One thing you can be sure of is that cybercriminals always up their game.
Here’s a great example of this. Malware used to be something that could be caught using what was known as ‘signatures’. That is, specific code within the virus that could be used to identify it. Back in those days, catching a virus was much easier.
Now, we have something called a ‘polymorphic’ attack, which translates to the software being able to change depending on the environment it ends up in. This makes it much harder to detect and prevent. Polymorphic attacks are only one of many that have become super good at evading detection.
As cyber-attacks become more complex, we must use networks of intelligence that the ‘good guys’ build. One such intelligence gathering exercise has been done by Mitre. Here we look at what this is and how we can use it to up our own game in preventing cyber-attacks.
What is Mitre ATT&CK
There are so many types of cyber-threats, techniques, and mechanisms, that it can be really hard to keep track of them. Fortunately, some of us quite enjoy working out what cybercriminals are up to and then documenting the threats. One company doing stellar work in this area is Mitre.
Mitre is a U.S. based company who works closely with the federal government. Through their ongoing work within cybersecurity, Mitre has put together an online repository of cybersecurity attack methods and techniques. They have called this matrix of information, Mitre ATT&CK. The ATT&CK is an acronym for “adversarial tactics, techniques, and common knowledge”. The information in the ATT&CK matrix is a continually updated collection of data from which to understand the various cybersecurity attack methods.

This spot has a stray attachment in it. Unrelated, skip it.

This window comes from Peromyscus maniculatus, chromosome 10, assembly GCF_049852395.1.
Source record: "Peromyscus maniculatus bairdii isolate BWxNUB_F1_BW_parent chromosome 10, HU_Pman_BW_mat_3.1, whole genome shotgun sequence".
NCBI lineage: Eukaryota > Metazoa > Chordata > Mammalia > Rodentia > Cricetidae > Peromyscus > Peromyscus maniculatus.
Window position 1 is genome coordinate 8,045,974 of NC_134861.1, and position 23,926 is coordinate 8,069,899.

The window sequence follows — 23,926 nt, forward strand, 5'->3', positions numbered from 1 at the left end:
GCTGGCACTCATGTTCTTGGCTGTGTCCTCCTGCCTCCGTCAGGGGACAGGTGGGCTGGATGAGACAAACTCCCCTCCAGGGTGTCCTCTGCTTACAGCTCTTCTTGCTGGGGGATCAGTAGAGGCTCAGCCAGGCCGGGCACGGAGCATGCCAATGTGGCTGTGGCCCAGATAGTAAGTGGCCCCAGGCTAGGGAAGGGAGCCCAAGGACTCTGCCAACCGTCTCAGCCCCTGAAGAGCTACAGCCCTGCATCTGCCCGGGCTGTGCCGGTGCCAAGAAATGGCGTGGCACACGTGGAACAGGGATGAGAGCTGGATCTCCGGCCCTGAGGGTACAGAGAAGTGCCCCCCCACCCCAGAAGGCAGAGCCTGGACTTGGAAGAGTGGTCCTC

The information collated by Mitre is displayed on web pages as a matrix. It comprises attack methods and stages of delivery, used by cybercriminals, and was originally developed for Mitre’s own internal project use. Using the data in the Mitre ATT&CK matrices you can identify an attack mode and see mitigations to help you detect, prevent, and deter the attack.
What is really useful about the repository is that it is an ongoing record of adversarial behaviour that is accessible to all.
The ATT&CK knowledge base is found using the online portal: https://attack.mitre.org/
The data is conveniently published to a matrix listing all of the known-attack methods. There are three main matrices:
When you go to any of the matrices you will see a block of attack types across the top and the techniques used to execute an attack listed in columns. For example, if you go to
Enterprise Matrix – Windows/Spear Phishing link
…the page will tell you all about what spear phishing is. It will also tell you how to mitigate the attack type:
|Restrict Web Based Content||Determine if certain websites that can be used for spearphishing are necessary for business operations and consider blocking access if activity cannot be monitored well or if it poses a significant risk.|
|User Training||Users can be trained to identify social engineering techniques and spearphishing emails with malicious links.
Source: Mitre ATT&CK
You can also look specifically at Tactics, Techniques, and Mitigations. Each is accessible at the top of the main Mitre ATT&CK page.
How to Use Mitre ATT&CK for Security Awareness?